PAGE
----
Arcadia Biosciences and Mahyco make advancement for salinity tolerant rice

Arcadia Biosciences, Inc. and Maharashtra Hybrid Seeds Co. Pvt. Ltd., announced the achievement of a pipeline advancement target in the development of Salinity Tolerant rice.

In two years of initial field trials, rice varieties with Arcadia's Salinity Tolerance (ST) trait showed double-digit yield increases under saline conditions with no loss of yield under normal conditions. Mahyco will be advancing these lead ST rice lines into their trait introgression program and conducting further multi-location field trials to validate trait performance, a significant step in product development and commercial advancement for both companies.

"With the conclusion of the salinity tolerant rice trials, we are able to identify lines which have shown superior performance in acute salt stress conditions," said Usha Barwale Zehr, Ph.D., chief technology officer of Mahyco. "We will now move forward to incorporate these rice lines into elite materials to bring commercial benefits to rice growers."

The global cost of lost crop yield to salt-induced land degradation is estimated to be $27.3 billion per year according to the United Nations Natural Resources Forum. Of the world's 568 million acres of irrigated land, 111 million acres, or about 20 percent, are estimated to be salt-affected.

Arcadia's Salinity Tolerance trait enables plants to produce increased yields under conditions of elevated salinity, expanding the range of usable acreage for crop production and reducing requirements for fresh water. Salinity Tolerant rice is in Phase 3 of development, and the trait has been applied to other important row crops such as wheat and cotton.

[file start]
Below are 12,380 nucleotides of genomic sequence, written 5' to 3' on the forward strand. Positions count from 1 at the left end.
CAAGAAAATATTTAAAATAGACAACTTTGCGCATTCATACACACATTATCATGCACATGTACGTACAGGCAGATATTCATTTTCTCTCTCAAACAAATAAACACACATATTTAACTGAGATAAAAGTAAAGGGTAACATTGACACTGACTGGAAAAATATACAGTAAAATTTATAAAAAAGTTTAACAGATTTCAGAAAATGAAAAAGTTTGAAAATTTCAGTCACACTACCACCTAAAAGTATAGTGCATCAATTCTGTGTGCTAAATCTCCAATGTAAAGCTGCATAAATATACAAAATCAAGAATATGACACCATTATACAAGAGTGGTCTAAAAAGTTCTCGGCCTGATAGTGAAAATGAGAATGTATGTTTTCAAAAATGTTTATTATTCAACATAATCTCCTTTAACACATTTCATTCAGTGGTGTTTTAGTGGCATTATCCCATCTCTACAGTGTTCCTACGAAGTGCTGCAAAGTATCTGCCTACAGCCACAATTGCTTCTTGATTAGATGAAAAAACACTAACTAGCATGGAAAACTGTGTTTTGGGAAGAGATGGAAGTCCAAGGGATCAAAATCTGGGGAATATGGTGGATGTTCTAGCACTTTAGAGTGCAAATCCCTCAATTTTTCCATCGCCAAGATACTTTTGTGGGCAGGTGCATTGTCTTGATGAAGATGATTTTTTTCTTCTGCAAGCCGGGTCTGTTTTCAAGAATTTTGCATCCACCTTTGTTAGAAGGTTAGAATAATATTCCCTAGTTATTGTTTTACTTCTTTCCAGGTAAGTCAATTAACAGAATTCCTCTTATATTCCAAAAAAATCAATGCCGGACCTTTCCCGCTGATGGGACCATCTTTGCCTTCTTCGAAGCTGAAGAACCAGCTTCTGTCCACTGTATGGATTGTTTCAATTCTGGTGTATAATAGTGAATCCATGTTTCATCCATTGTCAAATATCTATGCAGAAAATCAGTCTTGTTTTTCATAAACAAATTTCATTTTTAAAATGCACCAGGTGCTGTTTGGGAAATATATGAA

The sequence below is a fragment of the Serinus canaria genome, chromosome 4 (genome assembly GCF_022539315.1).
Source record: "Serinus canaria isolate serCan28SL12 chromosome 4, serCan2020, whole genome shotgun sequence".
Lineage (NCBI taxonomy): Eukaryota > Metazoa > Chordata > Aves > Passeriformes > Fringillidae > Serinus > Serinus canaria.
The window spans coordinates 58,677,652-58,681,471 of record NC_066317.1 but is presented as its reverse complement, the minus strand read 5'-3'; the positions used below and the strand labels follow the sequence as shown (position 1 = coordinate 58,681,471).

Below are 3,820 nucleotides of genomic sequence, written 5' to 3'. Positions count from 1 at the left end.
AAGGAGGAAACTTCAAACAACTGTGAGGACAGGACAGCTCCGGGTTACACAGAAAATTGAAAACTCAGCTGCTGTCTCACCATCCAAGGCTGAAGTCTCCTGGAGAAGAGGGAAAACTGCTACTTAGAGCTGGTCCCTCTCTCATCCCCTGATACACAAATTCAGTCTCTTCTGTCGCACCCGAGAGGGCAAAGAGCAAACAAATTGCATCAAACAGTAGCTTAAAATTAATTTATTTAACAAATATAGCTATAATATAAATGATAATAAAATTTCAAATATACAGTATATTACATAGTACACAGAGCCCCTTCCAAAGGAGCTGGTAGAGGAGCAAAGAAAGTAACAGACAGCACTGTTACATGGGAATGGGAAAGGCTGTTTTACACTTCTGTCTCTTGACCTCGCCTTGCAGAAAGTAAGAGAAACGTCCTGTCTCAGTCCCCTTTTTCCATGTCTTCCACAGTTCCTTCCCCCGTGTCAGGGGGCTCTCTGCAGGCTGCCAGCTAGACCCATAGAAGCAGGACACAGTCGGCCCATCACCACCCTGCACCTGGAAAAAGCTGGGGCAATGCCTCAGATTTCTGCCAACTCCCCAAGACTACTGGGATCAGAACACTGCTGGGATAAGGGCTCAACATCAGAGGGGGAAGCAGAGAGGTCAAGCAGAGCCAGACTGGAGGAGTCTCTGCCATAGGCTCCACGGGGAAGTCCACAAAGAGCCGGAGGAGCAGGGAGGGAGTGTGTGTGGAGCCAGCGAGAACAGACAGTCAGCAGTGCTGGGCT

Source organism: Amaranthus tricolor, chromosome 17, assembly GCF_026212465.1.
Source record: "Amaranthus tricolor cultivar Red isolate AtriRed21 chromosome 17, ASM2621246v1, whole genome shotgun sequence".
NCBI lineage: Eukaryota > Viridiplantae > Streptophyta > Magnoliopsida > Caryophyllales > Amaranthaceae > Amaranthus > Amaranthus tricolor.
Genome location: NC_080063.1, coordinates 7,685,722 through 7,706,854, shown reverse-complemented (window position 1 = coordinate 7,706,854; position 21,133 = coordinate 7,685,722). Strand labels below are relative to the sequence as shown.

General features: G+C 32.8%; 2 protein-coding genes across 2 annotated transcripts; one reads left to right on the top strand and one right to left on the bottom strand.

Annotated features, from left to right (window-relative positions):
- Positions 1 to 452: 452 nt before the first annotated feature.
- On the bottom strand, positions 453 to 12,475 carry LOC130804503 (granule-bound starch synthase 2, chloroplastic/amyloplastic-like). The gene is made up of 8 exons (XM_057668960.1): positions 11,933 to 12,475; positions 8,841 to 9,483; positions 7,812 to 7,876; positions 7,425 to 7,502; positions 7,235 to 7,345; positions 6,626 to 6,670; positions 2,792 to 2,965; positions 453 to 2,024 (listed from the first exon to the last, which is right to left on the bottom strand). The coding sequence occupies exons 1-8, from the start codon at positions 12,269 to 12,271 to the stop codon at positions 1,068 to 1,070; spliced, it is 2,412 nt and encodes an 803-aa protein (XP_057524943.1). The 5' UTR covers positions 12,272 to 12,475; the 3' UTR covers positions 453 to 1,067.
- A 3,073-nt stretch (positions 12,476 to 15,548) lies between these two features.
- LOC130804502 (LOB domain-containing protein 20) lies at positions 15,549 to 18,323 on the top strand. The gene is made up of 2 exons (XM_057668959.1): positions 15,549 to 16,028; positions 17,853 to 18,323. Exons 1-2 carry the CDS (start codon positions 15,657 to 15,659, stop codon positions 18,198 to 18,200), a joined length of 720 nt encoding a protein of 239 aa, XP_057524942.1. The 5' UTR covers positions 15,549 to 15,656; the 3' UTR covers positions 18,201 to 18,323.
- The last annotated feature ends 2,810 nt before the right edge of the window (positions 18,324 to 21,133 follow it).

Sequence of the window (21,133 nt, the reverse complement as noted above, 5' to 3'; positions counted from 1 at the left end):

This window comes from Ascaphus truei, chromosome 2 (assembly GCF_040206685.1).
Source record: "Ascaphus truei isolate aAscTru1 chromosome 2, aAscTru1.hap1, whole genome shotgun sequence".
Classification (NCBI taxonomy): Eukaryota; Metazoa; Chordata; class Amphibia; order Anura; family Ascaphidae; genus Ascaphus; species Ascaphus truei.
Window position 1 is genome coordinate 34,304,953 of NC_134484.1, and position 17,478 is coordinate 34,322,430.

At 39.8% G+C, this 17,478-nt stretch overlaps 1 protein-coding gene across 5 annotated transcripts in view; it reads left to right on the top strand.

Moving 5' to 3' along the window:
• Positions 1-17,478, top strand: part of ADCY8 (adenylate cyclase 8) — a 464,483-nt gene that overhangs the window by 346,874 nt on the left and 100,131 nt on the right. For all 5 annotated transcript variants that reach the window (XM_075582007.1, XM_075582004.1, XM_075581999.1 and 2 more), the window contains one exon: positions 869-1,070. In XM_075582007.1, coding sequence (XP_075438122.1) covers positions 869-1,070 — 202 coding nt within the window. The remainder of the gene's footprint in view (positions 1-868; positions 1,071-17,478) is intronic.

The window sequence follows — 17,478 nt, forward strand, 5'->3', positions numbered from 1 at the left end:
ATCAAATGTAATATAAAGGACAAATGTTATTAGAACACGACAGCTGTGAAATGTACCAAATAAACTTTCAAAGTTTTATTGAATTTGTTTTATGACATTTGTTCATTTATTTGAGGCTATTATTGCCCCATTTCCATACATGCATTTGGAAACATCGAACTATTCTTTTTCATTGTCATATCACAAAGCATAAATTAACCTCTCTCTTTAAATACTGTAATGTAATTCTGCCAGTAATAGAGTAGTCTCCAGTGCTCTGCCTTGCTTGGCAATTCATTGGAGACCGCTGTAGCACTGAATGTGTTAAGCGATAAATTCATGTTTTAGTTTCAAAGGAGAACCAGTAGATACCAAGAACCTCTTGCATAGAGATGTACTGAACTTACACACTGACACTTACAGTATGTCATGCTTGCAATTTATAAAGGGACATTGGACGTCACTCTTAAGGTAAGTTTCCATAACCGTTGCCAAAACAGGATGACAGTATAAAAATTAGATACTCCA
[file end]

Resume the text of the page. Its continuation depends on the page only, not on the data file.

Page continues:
Rice is the world's most valuable crop, grown on more than 405 million acres globally with a harvest value of $328 billion in 2013, according to the United Nations Food and Agriculture Organization (FAO). Salinity stress occurs globally where irrigation is prevalent, where ground water supplies are salinized due to seawater intrusion and where soils are salinized due to mineral deposits. Such areas are common in North America, India, China, Australia and other regions of Asia.

"This development signals an important milestone for us and our partner Mahyco in terms of the additional value salt tolerance traits could have on rice productivity," said Roger Salameh, interim president and CEO of Arcadia Biosciences. "As we explore the global effects of salinity on agriculture, we recognize the importance of this trait for rice farmers throughout Asia. More importantly, Salinity Tolerance is just one of a number of high value yield traits currently under development in the Arcadia/Mahyco collaboration."


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